Well, I’ve officially cleared the biggest hurdle on my path toward running a 100-miler (until race day, that is): a 50-mile training run.
Actually, 52.7 miles. Last Saturday I ran the Black Mountain Monster, a 12-hour race around a 5K loop that comprises single-track trails, roads, and a few fields. I had hoped to cover 100K (62 miles) on the day, but when I completed my 17th loop at 11 hours and 15 minutes, I was fairly certain I couldn’t run another in 45 minutes, and called it a day.
Anything over 50 miles was good enough for me and for my preparation for the 100-miler, so the race was by no means a failure. But still, 10 miles short of my distance goal is a lot, and I can mainly blame myself for that — I started out way too fast, clocking 10-minute miles for the first three loops, when a steady 11:30 pace was all I would have needed to reach 100K.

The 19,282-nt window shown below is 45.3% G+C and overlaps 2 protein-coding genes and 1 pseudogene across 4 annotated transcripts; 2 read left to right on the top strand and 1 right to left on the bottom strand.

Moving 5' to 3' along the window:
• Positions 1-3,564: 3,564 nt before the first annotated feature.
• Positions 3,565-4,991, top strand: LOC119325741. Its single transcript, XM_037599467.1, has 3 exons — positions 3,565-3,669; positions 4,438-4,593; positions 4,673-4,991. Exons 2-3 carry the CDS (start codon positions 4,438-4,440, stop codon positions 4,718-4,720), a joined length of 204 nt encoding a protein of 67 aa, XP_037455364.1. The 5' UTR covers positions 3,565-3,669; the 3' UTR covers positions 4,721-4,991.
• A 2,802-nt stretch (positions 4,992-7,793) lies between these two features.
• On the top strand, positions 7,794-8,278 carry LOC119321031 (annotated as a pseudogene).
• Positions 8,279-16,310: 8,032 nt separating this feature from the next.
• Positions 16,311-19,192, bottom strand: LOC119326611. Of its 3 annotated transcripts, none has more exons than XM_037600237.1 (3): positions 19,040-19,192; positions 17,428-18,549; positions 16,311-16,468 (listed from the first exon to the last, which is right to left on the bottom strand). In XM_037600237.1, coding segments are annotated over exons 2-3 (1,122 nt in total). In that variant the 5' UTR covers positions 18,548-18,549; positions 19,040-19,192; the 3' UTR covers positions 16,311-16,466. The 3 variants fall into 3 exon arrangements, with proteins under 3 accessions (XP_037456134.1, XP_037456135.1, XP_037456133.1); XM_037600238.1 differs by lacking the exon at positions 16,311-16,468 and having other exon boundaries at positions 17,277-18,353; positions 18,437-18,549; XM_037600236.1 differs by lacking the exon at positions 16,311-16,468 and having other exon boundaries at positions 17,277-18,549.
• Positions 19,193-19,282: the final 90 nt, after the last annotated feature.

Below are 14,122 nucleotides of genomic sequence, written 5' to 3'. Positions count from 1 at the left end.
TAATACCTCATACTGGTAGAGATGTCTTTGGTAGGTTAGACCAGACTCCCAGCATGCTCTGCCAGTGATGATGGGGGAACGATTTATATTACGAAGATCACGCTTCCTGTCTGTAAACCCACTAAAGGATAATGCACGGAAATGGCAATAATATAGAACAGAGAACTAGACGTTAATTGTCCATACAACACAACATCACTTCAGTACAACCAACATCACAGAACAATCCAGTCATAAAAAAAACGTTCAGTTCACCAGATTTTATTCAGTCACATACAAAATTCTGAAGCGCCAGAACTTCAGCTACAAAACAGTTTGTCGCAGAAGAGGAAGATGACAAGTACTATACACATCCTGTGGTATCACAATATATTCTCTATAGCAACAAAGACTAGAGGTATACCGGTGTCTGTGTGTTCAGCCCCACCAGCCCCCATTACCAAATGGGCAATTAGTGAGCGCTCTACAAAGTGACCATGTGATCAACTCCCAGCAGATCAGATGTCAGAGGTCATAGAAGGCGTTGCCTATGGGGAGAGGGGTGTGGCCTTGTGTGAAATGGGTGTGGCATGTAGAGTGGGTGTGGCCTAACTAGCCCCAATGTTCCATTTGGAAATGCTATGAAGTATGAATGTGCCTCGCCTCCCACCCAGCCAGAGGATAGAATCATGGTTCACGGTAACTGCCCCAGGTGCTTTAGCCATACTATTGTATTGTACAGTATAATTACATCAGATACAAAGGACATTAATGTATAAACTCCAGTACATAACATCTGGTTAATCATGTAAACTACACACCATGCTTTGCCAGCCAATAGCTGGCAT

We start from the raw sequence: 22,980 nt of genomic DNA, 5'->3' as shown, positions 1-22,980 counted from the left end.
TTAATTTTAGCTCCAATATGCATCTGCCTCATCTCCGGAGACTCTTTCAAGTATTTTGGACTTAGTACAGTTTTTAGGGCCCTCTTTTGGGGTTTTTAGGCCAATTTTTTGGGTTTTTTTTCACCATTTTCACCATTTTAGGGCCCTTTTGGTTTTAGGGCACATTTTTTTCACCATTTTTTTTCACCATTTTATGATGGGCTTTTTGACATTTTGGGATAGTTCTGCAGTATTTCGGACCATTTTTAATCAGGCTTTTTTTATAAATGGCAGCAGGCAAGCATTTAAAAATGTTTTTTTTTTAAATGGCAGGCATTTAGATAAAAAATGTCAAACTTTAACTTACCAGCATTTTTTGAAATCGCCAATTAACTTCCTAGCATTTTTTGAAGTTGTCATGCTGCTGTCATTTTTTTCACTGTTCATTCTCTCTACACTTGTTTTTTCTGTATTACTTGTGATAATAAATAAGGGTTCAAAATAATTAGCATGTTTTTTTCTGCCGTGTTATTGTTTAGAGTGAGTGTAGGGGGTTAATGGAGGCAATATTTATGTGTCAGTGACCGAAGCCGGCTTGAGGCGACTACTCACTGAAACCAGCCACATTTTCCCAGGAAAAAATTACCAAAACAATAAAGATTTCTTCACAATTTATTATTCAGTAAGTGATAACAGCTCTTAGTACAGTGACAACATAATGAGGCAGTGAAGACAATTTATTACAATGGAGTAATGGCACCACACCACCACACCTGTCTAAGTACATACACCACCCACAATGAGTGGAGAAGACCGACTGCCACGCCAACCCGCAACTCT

The good news, though? I learned more during this race than in any previous one. I paid careful attention to exactly how many calories and electrolytes I was taking in, my paces, how my body responded to the heat, my shoes, and much more. Nothing like a little fear of running 100 miles to make you get serious, I guess — I even took notes! (You can see them here, if you’re interested. I’d love to hear answers to my questions at the bottom from any experienced ultrarunners; feel free to leave them in the comments on this post.)
I’m not a huge fan of writing race recaps — I honestly can’t imagine someone sitting in front a computer long enough to read thousands of words about my race. But somehow, listening to those words on a podcast seems a bit more reasonable, so all the details are in this episode.
Doug, my co-host on the podcast, did a little ultra-adventure of his own the previous weekend — a 102-mile, mostly self-supported trek over three days on the Appalachian Trail. This style of covering a fairly large amount of ground (compared to traditional hiking) is called “fast packing,” and Doug tells us all about his first experience with it here.
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